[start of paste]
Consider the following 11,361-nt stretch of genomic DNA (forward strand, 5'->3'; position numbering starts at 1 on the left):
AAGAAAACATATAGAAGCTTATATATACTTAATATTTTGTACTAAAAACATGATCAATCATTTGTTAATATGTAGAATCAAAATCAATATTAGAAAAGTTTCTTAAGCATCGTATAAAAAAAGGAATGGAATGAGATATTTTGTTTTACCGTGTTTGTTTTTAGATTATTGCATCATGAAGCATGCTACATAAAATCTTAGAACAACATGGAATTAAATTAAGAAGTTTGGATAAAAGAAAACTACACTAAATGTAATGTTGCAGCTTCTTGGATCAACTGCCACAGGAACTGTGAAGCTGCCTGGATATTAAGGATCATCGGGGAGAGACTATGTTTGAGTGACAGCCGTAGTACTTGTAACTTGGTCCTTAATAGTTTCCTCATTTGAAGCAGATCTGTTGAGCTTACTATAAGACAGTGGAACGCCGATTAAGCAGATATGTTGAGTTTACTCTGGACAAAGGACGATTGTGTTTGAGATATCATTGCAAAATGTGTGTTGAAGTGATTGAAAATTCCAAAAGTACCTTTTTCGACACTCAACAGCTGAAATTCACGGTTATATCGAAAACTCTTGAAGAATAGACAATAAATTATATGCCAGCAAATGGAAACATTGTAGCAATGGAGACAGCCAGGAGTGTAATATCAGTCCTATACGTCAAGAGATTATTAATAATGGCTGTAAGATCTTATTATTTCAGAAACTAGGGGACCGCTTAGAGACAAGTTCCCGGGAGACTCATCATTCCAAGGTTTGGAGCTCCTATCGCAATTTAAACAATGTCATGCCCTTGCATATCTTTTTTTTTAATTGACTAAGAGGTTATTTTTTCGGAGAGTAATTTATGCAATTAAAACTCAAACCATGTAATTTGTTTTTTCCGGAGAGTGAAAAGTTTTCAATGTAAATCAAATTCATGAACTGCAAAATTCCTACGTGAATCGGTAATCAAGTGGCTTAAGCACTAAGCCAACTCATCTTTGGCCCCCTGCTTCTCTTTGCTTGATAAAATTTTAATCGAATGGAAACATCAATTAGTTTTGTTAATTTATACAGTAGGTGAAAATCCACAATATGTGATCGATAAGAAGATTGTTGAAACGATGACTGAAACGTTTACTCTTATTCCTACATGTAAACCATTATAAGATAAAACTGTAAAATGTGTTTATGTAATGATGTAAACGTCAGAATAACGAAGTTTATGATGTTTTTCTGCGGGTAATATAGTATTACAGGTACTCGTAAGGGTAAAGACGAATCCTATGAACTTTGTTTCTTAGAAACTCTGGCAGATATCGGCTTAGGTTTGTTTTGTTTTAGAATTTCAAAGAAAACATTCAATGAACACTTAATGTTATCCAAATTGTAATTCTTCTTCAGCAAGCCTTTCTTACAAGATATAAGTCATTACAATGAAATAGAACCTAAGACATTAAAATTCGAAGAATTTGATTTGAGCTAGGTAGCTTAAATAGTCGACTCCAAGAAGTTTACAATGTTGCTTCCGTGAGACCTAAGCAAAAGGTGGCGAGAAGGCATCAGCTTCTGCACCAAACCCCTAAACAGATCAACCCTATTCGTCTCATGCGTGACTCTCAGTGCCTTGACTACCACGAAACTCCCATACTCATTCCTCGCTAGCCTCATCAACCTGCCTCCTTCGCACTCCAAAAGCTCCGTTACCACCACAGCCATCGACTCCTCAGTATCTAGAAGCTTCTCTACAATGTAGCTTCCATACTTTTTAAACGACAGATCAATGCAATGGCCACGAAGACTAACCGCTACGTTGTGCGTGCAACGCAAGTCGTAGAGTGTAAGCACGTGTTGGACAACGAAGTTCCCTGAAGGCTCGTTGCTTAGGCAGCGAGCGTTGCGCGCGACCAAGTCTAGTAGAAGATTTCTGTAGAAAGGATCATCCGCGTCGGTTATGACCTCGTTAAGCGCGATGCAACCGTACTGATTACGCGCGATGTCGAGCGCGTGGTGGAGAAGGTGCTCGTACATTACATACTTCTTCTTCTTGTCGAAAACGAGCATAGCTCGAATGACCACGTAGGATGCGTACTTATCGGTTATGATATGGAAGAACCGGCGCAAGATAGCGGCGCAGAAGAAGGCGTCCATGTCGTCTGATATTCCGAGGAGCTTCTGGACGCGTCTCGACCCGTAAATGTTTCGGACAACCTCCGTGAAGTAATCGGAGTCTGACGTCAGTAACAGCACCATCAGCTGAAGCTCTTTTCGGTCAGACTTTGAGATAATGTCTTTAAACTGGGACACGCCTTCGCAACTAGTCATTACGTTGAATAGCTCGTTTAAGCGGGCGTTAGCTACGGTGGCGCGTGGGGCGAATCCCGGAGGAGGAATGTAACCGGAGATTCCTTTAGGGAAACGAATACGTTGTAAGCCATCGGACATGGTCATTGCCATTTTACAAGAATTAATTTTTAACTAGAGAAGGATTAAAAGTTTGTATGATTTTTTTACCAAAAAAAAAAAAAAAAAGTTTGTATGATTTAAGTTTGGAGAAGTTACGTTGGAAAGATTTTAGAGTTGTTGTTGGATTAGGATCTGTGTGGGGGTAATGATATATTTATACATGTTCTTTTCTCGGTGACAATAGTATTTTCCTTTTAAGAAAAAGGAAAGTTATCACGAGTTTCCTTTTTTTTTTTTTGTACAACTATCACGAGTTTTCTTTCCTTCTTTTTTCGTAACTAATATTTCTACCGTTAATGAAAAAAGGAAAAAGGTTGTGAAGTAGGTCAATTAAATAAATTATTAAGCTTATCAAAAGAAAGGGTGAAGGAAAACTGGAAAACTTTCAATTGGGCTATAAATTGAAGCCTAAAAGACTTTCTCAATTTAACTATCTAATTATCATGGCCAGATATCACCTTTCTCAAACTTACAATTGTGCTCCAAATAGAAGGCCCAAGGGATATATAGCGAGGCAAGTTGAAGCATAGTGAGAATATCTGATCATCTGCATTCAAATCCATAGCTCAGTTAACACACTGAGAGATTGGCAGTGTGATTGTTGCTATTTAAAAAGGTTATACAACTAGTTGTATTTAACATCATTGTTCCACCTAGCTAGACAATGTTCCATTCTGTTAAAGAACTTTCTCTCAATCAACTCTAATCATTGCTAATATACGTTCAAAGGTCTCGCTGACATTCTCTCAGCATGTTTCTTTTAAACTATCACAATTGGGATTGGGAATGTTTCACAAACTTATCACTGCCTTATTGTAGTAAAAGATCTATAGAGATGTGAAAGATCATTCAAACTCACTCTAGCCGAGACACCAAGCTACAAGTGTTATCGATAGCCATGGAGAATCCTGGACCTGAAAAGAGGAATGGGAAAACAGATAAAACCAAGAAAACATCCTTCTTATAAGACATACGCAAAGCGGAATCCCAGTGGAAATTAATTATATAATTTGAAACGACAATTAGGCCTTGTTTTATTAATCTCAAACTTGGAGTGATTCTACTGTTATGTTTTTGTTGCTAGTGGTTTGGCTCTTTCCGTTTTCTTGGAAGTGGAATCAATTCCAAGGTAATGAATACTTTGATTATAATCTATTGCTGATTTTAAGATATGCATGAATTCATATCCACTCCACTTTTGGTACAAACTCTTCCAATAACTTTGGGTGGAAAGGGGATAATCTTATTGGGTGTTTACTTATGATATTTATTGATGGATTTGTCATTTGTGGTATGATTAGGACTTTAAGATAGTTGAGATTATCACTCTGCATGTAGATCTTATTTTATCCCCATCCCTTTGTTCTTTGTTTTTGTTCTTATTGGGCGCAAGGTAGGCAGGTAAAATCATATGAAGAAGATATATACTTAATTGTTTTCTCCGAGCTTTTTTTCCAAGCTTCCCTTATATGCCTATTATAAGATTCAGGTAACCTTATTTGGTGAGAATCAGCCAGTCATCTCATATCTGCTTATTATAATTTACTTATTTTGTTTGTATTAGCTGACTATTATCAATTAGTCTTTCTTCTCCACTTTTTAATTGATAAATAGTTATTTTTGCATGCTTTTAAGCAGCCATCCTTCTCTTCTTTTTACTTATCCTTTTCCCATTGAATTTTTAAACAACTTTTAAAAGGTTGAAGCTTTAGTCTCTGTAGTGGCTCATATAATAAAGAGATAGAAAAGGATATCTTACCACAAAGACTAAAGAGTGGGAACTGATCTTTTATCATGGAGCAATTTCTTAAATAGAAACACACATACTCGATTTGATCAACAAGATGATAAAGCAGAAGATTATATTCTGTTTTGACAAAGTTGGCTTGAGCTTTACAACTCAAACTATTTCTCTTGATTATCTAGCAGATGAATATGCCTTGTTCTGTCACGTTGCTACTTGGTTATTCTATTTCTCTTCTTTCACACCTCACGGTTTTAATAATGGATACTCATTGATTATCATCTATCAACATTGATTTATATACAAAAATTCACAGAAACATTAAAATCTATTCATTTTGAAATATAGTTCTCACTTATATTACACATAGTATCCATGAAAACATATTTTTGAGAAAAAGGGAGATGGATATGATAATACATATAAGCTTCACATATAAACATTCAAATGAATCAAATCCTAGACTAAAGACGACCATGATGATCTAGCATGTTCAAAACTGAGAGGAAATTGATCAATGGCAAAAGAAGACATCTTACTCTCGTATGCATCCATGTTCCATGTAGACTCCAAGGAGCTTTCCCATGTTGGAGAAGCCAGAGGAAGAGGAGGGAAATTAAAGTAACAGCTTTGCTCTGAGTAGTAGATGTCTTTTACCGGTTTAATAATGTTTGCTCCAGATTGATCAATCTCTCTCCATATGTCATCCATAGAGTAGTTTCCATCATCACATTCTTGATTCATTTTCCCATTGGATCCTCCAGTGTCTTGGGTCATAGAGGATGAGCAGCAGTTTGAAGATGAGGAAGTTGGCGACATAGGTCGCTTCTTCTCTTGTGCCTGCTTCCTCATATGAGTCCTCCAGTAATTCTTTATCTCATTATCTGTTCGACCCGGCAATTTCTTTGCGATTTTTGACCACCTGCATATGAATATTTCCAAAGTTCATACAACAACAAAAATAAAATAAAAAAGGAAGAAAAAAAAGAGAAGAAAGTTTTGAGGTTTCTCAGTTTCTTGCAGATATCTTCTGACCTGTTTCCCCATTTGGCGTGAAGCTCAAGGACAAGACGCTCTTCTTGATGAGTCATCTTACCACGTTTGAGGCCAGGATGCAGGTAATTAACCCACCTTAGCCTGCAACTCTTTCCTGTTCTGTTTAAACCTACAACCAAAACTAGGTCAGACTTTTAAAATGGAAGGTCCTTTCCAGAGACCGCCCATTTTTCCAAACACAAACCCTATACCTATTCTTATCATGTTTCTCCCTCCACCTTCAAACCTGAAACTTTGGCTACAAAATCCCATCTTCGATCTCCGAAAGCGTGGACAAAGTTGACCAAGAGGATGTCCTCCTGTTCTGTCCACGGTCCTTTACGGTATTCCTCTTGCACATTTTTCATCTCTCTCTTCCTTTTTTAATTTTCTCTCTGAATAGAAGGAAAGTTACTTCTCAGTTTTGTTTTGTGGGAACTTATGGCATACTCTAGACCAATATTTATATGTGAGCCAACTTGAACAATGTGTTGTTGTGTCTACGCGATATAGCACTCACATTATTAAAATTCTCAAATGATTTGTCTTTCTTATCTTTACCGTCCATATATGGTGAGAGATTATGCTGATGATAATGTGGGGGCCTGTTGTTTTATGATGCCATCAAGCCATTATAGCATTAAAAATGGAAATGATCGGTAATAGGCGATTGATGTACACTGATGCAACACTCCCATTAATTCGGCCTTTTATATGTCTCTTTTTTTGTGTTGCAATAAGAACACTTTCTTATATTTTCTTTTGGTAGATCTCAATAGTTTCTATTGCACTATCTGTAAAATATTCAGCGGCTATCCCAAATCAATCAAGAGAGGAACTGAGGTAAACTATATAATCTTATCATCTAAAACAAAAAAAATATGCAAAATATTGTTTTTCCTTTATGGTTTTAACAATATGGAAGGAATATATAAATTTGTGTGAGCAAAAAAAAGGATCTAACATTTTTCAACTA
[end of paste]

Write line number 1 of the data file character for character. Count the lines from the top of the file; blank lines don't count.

Consider the following 11,361-nt stretch of genomic DNA (forward strand, 5'->3'; position numbering starts at 1 on the left):